LA News Archive
Seven LA Spartans traveled to the Dominican Republic to participate in volunteer work this June. Asia Winslow ’16, Jack Templeton ’16, Carter Hussey ’16, Evan Foster ’16, Grace Killian ’17, Kyla Floresca ’16, and Tatianna Suriel ’16 took part in service work for the Mariposa DR Foundation, an organization dedicated to educating and empowering girls to create sustainable solutions to end generational poverty.
For Jack, his three previous visits to the Dominican inspired him to return.
“I wanted to go this summer because of how good of an experience it was for me on Winterim, as well as last summer,” he says. “What appealed to me was the way this kind of work made me feel as a person: It made me feel as if I was doing a good thing, and it truly does make me happy to see the girls at the center because of how happy they are.”
While the experience was similar to the Dominican Service Project Winterim trip, it also had its differences.
“This time, we were a bit more independent in our responsibilities; my responsibility was to be the leader of one of the groups of younger girls,” Jack explains. “Evan, Asia, and I were group leaders, while Kyla and Carter ran the sports class, and Grace helped run the swimming class in the pool.”
Jack and his classmates worked with girls ages seven to 12; each day, they led the girls through swimming, math, sports, environment, health, and reading classes. After a selection of three classes in the morning, they would then tutor the girls who needed extra help with reading, writing, or math after lunch.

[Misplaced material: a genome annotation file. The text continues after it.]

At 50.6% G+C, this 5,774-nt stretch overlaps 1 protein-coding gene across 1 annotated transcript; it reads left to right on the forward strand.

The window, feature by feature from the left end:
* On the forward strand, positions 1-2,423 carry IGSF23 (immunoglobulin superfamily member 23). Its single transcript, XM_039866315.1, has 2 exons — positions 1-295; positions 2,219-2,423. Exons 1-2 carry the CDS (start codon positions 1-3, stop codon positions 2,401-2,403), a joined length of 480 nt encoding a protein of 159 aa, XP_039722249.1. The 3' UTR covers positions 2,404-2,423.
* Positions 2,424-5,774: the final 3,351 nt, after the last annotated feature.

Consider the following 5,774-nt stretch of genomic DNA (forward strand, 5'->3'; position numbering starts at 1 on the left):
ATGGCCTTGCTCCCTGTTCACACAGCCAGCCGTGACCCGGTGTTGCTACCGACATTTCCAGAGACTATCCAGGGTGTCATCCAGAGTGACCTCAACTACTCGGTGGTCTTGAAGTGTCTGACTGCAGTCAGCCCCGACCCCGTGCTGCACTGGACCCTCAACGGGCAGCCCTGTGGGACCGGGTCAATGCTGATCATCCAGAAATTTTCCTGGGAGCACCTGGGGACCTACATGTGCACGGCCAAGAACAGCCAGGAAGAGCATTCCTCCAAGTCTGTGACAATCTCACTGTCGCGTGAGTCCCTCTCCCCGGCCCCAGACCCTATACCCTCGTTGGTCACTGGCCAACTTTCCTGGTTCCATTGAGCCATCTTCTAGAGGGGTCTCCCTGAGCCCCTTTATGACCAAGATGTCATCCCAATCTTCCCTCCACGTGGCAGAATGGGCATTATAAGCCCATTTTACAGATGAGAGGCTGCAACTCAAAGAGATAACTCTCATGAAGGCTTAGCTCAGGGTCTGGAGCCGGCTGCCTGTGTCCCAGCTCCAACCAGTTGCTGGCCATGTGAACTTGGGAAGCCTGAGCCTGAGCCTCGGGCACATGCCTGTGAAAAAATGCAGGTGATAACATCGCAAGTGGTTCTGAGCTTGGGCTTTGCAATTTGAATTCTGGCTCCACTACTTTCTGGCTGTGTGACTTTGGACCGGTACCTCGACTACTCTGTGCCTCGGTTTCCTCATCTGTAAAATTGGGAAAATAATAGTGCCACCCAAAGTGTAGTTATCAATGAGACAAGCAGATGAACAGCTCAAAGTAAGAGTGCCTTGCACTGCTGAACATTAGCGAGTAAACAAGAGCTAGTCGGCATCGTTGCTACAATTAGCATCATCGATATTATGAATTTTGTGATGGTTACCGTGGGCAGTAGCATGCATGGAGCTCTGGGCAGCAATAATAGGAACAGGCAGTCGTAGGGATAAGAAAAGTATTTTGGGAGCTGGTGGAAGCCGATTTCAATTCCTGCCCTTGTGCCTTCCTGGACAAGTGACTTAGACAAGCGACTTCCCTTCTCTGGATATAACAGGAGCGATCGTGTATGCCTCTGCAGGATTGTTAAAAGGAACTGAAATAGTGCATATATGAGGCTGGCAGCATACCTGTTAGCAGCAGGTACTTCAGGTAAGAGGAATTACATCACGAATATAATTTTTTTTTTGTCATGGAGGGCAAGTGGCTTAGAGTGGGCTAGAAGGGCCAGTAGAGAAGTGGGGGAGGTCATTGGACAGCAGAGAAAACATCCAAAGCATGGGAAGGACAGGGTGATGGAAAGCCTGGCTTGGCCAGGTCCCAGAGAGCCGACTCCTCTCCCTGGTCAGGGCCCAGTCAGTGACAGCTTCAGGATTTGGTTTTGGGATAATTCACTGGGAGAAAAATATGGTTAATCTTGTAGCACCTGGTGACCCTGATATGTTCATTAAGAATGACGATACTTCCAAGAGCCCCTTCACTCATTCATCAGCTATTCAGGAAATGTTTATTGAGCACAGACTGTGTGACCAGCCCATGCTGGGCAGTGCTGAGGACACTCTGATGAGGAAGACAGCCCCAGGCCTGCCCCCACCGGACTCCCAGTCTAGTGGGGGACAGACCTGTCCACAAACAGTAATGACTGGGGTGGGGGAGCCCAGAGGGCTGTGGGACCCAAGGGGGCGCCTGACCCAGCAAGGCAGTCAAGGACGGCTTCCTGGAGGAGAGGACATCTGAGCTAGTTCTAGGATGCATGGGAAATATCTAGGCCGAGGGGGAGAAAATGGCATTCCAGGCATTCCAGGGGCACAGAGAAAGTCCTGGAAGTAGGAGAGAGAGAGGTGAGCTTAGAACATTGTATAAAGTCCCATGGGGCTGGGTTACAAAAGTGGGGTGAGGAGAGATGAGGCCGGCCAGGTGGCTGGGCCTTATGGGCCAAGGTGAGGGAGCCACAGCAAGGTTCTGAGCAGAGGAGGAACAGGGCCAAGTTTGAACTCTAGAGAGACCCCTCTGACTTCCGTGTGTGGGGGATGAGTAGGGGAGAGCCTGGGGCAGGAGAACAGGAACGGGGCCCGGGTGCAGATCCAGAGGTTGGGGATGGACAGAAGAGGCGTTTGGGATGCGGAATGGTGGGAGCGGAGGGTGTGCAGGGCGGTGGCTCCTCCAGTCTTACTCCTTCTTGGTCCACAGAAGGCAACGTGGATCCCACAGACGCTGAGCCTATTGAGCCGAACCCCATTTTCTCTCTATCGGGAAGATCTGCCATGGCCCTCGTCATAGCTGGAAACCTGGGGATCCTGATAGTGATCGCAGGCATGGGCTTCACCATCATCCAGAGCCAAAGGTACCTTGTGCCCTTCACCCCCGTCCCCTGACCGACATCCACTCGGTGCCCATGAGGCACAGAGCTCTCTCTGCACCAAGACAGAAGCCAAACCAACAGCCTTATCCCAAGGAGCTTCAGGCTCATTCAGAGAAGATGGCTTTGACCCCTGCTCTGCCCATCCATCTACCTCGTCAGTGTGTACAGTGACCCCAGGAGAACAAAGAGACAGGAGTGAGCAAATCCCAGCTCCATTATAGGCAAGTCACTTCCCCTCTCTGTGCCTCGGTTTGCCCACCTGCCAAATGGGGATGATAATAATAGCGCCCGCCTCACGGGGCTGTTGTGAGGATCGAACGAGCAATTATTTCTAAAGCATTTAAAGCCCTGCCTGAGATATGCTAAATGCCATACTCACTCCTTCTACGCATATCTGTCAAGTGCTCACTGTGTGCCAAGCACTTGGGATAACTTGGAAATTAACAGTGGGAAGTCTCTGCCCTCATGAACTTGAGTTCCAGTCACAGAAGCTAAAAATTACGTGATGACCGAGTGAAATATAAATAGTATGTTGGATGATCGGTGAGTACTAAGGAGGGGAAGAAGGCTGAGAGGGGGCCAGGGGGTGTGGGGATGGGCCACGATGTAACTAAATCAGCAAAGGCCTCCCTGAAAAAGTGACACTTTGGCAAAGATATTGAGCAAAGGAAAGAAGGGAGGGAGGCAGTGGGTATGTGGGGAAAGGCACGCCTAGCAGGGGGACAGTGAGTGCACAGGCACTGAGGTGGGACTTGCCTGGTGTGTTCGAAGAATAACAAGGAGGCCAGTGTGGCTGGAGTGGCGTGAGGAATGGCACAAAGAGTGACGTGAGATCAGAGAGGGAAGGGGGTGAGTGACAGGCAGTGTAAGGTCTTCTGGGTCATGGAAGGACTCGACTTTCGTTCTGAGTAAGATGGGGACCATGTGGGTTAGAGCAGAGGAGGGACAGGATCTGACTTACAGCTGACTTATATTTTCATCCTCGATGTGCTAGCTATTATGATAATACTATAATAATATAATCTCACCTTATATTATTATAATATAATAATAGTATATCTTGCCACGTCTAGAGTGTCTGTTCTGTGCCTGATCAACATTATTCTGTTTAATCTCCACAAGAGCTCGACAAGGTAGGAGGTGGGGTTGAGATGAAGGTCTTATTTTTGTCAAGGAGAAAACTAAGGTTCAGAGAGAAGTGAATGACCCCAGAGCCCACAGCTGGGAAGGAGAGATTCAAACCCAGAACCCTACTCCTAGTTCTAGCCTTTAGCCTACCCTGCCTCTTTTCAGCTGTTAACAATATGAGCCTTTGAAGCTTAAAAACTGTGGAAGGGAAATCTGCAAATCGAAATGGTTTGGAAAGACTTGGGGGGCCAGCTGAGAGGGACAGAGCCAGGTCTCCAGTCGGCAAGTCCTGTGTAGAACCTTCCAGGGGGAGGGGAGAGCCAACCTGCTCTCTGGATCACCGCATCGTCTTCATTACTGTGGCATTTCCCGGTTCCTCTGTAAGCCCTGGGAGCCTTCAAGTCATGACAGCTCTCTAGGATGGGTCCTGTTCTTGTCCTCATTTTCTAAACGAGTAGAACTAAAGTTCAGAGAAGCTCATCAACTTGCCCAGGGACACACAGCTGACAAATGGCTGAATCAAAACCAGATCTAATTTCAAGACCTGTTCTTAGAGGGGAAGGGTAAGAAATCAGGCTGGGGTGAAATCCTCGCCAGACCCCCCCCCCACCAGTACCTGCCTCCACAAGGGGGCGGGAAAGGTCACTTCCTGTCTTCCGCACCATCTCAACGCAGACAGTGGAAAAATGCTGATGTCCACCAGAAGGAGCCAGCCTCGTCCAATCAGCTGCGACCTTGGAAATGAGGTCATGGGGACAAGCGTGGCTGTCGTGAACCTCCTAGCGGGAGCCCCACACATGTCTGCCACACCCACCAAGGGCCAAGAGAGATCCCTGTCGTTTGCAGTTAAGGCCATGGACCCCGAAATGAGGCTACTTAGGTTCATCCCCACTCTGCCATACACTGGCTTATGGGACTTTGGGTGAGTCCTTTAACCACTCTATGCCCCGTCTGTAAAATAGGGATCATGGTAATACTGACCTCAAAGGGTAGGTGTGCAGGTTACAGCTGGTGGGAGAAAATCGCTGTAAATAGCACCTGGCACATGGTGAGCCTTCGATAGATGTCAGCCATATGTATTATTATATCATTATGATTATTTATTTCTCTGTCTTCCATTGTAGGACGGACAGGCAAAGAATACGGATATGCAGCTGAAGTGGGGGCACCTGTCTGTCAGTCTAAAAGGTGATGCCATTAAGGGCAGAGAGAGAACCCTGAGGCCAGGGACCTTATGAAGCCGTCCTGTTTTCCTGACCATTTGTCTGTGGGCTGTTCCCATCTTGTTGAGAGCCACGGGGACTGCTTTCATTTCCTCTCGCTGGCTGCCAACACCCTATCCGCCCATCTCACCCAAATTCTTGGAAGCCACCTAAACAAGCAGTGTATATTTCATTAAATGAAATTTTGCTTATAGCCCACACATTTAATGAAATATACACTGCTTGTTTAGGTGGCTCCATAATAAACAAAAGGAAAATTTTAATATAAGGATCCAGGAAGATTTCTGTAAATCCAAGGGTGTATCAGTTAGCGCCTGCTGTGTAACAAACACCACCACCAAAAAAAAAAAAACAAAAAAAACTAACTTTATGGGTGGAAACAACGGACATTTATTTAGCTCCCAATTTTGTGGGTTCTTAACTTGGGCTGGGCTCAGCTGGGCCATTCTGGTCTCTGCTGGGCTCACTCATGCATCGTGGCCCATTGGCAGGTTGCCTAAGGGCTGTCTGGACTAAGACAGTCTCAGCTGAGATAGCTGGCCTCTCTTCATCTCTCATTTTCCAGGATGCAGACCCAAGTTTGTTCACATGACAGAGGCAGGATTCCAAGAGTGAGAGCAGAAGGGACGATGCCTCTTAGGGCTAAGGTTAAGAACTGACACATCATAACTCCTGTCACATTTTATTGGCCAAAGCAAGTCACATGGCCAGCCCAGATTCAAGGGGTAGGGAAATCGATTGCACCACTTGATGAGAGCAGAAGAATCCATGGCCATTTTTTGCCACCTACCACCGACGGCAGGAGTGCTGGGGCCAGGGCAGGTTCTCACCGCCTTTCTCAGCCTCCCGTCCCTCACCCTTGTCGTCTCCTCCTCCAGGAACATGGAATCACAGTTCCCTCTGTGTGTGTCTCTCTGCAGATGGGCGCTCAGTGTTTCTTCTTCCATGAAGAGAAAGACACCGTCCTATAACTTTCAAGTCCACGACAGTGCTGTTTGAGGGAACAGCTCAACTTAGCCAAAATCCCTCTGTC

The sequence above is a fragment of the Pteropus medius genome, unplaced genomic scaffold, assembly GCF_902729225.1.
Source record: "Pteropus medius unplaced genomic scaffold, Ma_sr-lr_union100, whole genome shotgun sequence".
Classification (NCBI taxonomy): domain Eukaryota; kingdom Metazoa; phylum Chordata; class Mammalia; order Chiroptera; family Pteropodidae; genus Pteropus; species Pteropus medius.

“We would tutor them in fun ways, such as playing blackjack or counting games with candy or fruit,” Jack recalls. “The most challenging part of the trip was probably getting some of the younger girls to pay attention during the hour of tutoring each day, because of how tired we were and because the girls just wanted to play after having four classes.
“We were originally each assigned a girl to tutor, but we ended up tutoring them together because it was easier to teach them in small groups instead of by themselves,” he adds. “They were more willing to play the games we planned for them if they were with their other friends.”
Jack is planning to continue his volunteer work in the future, and he hopes to get more people involved as well.
“I found that it makes me very happy to bring happiness to these kids’ lives through service. I definitely want to go back sometime in the future to volunteer at the foundation,” he reflects. “I also think that by having these experiences, I have discovered that I may want to look into this field as a possible career path, because of how much I love doing work like this involving working and teaching with young kids.
“I believe that this trip, as well as the Winterim trip, are things that everyone should go on and be exposed to because of how eye-opening and fulfilling of an experience they are,” he continues. “I think it is [important] because of how it changes a person’s perspective on life for the better.”